# Phase extraction from Fourier transform

Is it possible in principle to correctly extract the phase from Fourier transform?

I just tried to do so using Python, here some attempts:

# attempt 1, phase=pi/2
%matplotlib inline
import numpy as np
import matplotlib.pyplot as plt

fs = 1000
T = 1/fs
t = np.linspace(0,N*T, N)
N=len(t)

phase = np.pi/2
signal = 4*np.sin(2*np.pi*2*t-phase)
FFT = np.fft.fft(signal)
freqs = np.fft.fftfreq(len(signal), T)

plt.plot(freqs[0:N//2], 2/N*np.abs(FFT[0:N//2]), label='amplitude')
plt.plot(freqs[0:N//2], np.angle(FFT[0:N//2]), label='phase')

plt.axhline(phase, color='k', linestyle='--', label='phase value')

plt.legend()
plt.grid()


which outputs:

zoomed-in:

The first question that comes to my mind - why does the phase so blurred (why it is not just one point as for the amplitude spectrum?)

if I try another phase:

fs = 1000
T = 1/fs
t = np.linspace(0,N*T, N)
N=len(t)

phase = -np.pi/8
signal = 4*np.sin(2*np.pi*2*t-phase)
FFT = np.fft.fft(signal)
freqs = np.fft.fftfreq(len(signal), T)

plt.plot(freqs[0:N//2], 2/N*np.abs(FFT[0:N//2]), label='amplitude')
plt.plot(freqs[0:N//2], np.angle(FFT[0:N//2]), label='phase')

plt.axhline(phase, color='k', linestyle='--', label='phase value')

plt.legend()
plt.grid()


it outputs:

The second question that I have - why does the phase exist in the whole frequency range, not only the frequency I'm interested in?

According to these examples I can't extract exact phase of original signal, is it correct?

You need to evaluate the DFT at the frequency of the input signal.

I recommend doing this experiment with the DTFT instead of the DFT. You can implement it in just a few lines of code, and unless the signal is very long, it will still be calculated very quickly on modern computers.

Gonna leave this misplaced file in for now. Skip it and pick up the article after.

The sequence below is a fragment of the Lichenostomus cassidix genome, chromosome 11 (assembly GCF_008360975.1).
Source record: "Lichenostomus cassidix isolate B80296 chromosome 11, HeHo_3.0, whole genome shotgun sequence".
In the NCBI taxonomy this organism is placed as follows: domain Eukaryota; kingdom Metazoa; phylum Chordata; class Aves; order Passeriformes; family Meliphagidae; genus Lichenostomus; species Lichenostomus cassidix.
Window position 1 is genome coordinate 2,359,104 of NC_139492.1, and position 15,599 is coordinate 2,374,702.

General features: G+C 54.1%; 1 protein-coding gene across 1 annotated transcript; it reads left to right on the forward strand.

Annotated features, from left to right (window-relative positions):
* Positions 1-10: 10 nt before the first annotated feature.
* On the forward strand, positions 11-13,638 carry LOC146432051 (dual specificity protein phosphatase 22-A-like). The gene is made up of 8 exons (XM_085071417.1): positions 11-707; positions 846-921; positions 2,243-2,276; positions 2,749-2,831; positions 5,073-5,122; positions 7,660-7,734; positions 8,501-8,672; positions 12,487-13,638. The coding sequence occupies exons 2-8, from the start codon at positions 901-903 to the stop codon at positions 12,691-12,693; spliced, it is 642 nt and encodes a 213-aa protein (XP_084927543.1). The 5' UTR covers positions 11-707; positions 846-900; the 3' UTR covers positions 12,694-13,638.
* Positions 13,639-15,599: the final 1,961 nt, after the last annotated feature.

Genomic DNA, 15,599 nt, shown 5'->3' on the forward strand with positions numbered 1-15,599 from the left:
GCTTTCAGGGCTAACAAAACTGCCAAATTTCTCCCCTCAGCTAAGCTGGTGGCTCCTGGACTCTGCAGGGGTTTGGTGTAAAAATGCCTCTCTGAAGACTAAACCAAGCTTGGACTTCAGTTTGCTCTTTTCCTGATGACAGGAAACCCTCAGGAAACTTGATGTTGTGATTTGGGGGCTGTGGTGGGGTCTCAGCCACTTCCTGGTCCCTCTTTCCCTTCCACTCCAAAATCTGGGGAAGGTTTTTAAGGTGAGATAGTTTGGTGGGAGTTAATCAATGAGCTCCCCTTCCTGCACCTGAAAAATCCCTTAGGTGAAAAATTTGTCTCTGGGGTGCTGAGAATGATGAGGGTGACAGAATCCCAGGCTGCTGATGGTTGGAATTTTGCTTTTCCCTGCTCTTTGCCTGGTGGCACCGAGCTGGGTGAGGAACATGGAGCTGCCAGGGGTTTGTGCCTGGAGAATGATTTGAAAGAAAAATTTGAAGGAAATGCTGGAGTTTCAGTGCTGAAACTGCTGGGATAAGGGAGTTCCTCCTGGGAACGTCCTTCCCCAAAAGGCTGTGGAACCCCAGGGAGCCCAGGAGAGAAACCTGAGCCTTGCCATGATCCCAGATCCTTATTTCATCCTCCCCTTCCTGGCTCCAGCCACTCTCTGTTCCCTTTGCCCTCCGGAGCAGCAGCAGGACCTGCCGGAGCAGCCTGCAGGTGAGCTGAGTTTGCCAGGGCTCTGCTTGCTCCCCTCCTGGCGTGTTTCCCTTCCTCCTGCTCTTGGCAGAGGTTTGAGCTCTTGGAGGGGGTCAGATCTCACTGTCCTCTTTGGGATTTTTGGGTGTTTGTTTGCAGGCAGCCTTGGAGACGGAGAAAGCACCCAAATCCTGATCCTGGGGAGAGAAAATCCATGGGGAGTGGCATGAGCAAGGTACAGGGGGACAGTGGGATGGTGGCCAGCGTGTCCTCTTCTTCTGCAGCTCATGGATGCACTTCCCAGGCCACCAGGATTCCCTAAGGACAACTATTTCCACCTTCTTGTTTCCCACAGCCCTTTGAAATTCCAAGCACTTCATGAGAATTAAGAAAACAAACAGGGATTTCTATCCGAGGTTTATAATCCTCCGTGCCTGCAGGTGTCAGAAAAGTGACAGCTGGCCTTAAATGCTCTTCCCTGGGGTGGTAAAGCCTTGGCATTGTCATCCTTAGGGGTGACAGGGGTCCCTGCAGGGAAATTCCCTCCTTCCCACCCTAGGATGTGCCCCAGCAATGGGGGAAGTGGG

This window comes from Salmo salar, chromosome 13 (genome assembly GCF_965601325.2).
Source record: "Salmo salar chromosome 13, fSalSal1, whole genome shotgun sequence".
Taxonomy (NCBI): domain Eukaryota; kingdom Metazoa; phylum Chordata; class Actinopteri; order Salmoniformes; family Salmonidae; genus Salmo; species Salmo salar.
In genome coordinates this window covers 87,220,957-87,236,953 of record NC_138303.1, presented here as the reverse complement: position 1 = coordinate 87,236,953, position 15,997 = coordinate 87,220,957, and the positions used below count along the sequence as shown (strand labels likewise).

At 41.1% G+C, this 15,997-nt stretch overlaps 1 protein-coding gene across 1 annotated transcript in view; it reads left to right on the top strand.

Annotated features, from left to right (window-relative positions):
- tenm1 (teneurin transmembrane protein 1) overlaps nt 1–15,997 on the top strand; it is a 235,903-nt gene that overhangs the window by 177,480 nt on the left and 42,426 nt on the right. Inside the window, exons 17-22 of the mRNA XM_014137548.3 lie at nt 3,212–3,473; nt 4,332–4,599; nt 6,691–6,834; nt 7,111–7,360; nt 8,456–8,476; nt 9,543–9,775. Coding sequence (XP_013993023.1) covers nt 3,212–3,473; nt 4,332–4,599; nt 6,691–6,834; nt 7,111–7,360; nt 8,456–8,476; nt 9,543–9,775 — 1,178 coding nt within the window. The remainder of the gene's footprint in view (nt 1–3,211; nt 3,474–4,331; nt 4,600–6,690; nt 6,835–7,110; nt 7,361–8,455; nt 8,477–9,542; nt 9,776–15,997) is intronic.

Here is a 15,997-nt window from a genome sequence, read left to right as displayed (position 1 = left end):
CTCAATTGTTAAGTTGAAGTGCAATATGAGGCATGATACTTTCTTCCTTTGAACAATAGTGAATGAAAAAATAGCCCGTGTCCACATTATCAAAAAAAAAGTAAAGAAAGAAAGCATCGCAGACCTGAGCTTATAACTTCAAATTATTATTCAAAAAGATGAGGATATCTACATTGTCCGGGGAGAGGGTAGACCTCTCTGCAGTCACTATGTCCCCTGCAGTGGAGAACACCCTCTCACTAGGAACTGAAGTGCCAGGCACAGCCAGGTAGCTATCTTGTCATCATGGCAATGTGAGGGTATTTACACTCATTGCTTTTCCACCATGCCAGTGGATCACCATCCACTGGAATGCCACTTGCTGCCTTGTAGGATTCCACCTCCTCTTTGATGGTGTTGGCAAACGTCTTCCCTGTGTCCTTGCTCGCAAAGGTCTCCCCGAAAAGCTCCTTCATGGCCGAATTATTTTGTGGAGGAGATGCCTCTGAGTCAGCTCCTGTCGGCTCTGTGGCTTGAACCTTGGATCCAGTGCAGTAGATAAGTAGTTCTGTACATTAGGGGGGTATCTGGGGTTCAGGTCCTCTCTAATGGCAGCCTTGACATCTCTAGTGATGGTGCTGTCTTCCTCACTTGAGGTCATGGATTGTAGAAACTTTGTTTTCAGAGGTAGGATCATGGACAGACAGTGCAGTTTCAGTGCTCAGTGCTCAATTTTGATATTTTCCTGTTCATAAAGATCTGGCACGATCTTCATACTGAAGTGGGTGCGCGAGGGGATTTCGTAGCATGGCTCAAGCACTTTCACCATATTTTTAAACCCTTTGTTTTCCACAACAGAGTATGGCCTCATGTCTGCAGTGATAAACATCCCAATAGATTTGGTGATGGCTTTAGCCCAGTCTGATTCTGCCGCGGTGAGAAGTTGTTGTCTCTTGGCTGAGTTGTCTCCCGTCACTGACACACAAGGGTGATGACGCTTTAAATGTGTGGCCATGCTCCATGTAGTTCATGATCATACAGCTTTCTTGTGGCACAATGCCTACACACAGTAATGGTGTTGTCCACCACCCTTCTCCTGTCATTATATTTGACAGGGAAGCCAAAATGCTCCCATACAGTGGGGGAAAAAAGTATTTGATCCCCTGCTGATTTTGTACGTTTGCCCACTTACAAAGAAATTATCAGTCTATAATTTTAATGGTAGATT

Then, if the input signal is $$x[n] = \cos(2\pi f_0 kT_s + \phi)$$ and its DTFT is $$X(f)$$, then $$\angle X(f_0) = \phi$$.

Example code, in Julia, that illustrates estimating the phase of a single sinusoid using the DTFT:

fs = 1000
ts = 1/fs
t = range(0, 1-ts, step=ts)
# signal parameters
A = 4       # amplitude
f0 = 10     # frequency
phi = -pi/8 # phase
signal = A*cos.(2*pi*f0*t .+ phi)
# DTFT evaluated at f = f0
dtft_tone = exp.(-2im*pi*f0*t)
dtft_f0 = (1/length(t))*sum(signal .* dtft_tone)
# estimate parameters
A_est = 2*abs(dtft_f0)   # 4.0
phi_est = angle(dtft_f0) # -0.3927 == -pi/8


Now, change the analysis frequency:

dtft_tone = exp.(-2im*pi*20*t)


Here we're calculating the amplitude and phase of the signal at frequency 20. Both should be zero. However, we get an amplitude of 5.770404116019941e-16 and a phase of 1.1063743245570448. The amplitude is not zero due to numerical inaccuracy in the calculation, which is essentially unavoidable. In consequence, we also get a phase measurement, but it is meaningless.

One way out of it is to "zero" all DTFT (or DFT) measurements with an amplitude less than a threshold, say 1e-6. In your code, you would go through every element of FFT and force to zero those that are too small.

• ok, thank you for advice! but how can I interpret the result that I plotted? why does the phase have such a behaviour? May 16 at 14:07
• Probably because the amplitude of the FFT at other frequencies is not exactly zero, due to numerical inaccuracy in the floating point operations, and/or because you're not analyzing an integer number of periods of the sine wave (it's hard to tell from your code what the value of N is).
– MBaz
May 16 at 14:20
• I've added some code and further explanation to my answer. And you're right: the numerical error does not behave like typical noise, maybe contrary to intuition.
– MBaz
May 17 at 16:29
• Just make f0 vary between -fs/2 and fs/2 in whatever resolution (step size) you want.
– MBaz
May 17 at 18:42
• I tried different thresholds to "zero" data and found that it works as it should be from the values of ~ >5e-2, but the general tendency is clear for me know, thank you! May 24 at 13:14